Why would you now start an appeal such as this: because it’s in the news; because it’s polarizing parts of society?  I would read this article over and over again, maybe even, with the author of the letter’s permission reprint it on the etee website. But you are entering a dangerous world that Black people understand viscerally and White people cannot grasp, no matter how hard and sincere we try."

4- Do Some Research

I think the more we understand, the more we listen and try to learn, the better equipped we will be to help.  So here's a list of resources from one of our customers named Jamie.

5- Ask questions, Come Outside of Your Comfort Zone & Lean Into the Awkwardness 

If done with an open heart, I think good questions and an attempt to understand and help can never be a bad thing.  This is not about reducing your own guilt, it's about understanding, learning and growing - when of course the person you are talking to is a willing participant.

Here's a conversation I had with one of our staff - Stephen Mitchell.  We recorded it Live on Facebook in February because of Black History month.  The topic was sustainability in the Black community.  It was a good conversation, but wasn't without its uncomfortable moments.

6- Find a Way to Hold Yourself Accountable Over the Long Term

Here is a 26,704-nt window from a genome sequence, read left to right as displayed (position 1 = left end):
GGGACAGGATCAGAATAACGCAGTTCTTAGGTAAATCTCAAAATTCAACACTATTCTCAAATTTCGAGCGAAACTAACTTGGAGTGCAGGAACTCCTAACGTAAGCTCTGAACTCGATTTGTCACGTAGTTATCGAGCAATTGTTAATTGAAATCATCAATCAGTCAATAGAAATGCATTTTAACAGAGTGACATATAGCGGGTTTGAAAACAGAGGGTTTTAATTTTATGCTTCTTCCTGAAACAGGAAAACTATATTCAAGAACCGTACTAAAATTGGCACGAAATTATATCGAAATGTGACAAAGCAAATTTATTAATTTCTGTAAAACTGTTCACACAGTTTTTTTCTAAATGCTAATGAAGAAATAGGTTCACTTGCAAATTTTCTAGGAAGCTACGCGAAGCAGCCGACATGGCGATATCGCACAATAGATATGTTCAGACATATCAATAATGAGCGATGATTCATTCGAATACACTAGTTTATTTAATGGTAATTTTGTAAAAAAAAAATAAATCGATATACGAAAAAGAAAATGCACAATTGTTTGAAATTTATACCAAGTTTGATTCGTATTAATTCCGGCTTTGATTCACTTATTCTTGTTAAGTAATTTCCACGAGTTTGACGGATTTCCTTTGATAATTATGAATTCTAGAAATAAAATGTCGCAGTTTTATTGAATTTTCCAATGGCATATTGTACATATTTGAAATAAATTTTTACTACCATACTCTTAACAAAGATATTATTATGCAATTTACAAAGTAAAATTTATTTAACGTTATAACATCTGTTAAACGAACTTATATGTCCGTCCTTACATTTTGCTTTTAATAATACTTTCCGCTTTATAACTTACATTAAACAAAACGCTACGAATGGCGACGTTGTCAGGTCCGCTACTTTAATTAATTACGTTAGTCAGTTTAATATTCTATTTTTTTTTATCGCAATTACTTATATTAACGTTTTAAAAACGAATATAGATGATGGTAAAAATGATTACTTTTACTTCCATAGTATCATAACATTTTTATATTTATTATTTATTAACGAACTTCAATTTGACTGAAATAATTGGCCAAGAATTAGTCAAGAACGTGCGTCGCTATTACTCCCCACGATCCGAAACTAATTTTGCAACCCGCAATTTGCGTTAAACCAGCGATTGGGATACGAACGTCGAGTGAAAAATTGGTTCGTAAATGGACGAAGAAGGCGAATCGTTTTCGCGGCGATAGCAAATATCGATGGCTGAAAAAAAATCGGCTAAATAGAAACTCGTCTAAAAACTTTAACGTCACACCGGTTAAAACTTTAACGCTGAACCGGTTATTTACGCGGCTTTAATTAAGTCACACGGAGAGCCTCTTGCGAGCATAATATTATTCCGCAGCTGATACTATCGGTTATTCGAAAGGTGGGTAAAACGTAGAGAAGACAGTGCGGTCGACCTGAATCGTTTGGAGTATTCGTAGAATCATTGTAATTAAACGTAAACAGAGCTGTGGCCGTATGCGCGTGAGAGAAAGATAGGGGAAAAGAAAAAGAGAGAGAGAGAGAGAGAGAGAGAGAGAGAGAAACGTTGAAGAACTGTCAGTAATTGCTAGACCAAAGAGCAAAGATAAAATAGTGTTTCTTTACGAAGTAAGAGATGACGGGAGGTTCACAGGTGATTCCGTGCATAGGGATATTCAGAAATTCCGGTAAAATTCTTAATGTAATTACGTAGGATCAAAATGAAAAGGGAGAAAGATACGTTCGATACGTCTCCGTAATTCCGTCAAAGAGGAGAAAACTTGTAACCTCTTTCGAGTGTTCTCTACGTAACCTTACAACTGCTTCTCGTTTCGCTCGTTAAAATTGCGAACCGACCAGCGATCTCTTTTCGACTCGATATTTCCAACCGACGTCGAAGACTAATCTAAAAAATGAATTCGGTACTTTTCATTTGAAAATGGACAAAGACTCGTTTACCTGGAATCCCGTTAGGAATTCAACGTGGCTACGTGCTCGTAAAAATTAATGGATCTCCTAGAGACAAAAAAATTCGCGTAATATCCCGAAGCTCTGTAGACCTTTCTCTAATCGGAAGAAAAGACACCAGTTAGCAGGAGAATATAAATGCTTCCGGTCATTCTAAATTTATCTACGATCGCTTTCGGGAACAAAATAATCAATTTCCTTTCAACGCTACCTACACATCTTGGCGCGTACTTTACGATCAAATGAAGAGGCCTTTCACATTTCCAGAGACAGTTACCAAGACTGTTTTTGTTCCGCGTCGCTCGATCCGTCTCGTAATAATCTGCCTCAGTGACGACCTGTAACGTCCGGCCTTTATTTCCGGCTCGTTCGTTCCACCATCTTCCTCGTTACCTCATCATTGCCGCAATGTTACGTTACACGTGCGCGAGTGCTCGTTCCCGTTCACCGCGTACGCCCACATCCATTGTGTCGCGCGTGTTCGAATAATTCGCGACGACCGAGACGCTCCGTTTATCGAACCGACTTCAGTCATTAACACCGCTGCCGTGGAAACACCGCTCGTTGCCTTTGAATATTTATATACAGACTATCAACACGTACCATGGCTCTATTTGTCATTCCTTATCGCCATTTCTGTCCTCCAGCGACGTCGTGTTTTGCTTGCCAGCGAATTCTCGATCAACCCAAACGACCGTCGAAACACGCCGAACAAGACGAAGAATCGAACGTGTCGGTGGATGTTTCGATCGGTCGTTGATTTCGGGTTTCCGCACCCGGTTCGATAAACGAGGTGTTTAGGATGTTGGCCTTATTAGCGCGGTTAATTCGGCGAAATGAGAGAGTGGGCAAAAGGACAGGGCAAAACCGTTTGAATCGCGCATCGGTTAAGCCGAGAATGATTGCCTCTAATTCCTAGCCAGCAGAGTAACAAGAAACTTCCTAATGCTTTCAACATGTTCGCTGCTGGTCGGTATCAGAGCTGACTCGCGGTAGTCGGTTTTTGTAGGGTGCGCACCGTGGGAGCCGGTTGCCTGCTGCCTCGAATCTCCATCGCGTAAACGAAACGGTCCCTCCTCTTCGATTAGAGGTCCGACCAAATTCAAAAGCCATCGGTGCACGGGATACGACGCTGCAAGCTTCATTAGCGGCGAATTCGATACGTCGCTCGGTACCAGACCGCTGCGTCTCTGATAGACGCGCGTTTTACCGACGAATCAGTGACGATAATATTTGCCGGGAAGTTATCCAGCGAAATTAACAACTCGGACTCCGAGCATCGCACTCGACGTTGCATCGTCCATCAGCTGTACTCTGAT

It's easy to want to make a change when the world is screaming in your ear, but what happens when it dies down?  How do we stay focused?  

I think it's about sharing your plans with someone who will hold you accountable.  In our case, that's you!  You hold us accountable.  That's why we ask your opinion about all these things.  By putting these questions out to you, by seeking your opinion, it also creates a very public space where we have made a commitment to change.

Stay tuned, we have a simple next step that we are planning.

If you want to support some good organizations, here is a great list of reputable organizations that raise funds to pay for Black people who were unjustly arrested.  

 

     

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    Comments


    • I think what we are sometimes missing is the genetic influence on what happens for us today. genetics of our grandparents does effect our outcomes of today. Also the culture those genetic influences were created in. While our world is a melded pot of consumers (sad but true – we live to work and work to live), many of us came from customs and livelihoods that are no longer used or needed. But the genetics of those times still exist.

      barbara russell on
    • This was great! As a black person and consumer of your products, I really appreciated this insightful post and support you guys 100%! Thanks

      Gigi L. on
    • It was a very compelling read!

      Roberta Faria on
    • Well done ETEE. The video on the racial wealth gap explained was especially enlightening.

      Janice Snook on
    • I too was suspicious of your Initial request for ideas. Todays post shows sincere effort on ETEEs part to begin the hard work. I’ll be reading/watching from this broad selection of resources. Thanks I’m looking forward your next steps.

      Lois Kraus on